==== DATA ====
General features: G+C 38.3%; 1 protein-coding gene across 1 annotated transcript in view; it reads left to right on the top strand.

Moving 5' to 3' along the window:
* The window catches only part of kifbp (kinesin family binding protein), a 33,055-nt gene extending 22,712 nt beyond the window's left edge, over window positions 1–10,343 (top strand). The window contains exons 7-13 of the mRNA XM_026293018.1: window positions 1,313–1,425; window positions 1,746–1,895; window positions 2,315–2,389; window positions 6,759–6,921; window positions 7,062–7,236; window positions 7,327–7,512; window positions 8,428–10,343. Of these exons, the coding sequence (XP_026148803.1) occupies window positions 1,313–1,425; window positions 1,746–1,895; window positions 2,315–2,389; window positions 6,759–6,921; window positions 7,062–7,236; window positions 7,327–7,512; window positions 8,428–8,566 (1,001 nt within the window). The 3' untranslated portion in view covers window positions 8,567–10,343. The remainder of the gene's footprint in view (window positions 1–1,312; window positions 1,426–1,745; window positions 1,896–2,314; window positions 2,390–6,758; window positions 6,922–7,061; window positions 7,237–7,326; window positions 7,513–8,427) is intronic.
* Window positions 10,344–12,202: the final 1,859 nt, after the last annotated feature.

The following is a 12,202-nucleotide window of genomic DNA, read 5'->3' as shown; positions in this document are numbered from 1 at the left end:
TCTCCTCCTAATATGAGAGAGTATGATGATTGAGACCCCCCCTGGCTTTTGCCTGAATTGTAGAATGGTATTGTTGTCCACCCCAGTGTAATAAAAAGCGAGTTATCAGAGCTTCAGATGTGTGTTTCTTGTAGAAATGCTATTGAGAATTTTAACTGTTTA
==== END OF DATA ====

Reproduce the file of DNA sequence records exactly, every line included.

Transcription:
General features: G+C 38.3%; 1 protein-coding gene across 1 annotated transcript in view; it reads left to right on the top strand.

Moving 5' to 3' along the window:
* The window catches only part of kifbp (kinesin family binding protein), a 33,055-nt gene extending 22,712 nt beyond the window's left edge, over window positions 1–10,343 (top strand). The window contains exons 7-13 of the mRNA XM_026293018.1: window positions 1,313–1,425; window positions 1,746–1,895; window positions 2,315–2,389; window positions 6,759–6,921; window positions 7,062–7,236; window positions 7,327–7,512; window positions 8,428–10,343. Of these exons, the coding sequence (XP_026148803.1) occupies window positions 1,313–1,425; window positions 1,746–1,895; window positions 2,315–2,389; window positions 6,759–6,921; window positions 7,062–7,236; window positions 7,327–7,512; window positions 8,428–8,566 (1,001 nt within the window). The 3' untranslated portion in view covers window positions 8,567–10,343. The remainder of the gene's footprint in view (window positions 1–1,312; window positions 1,426–1,745; window positions 1,896–2,314; window positions 2,390–6,758; window positions 6,922–7,061; window positions 7,237–7,326; window positions 7,513–8,427) is intronic.
* Window positions 10,344–12,202: the final 1,859 nt, after the last annotated feature.

The following is a 12,202-nucleotide window of genomic DNA, read 5'->3' as shown; positions in this document are numbered from 1 at the left end:
TCTCCTCCTAATATGAGAGAGTATGATGATTGAGACCCCCCCTGGCTTTTGCCTGAATTGTAGAATGGTATTGTTGTCCACCCCAGTGTAATAAAAAGCGAGTTATCAGAGCTTCAGATGTGTGTTTCTTGTAGAAATGCTATTGAGAATTTTAACTGTTTA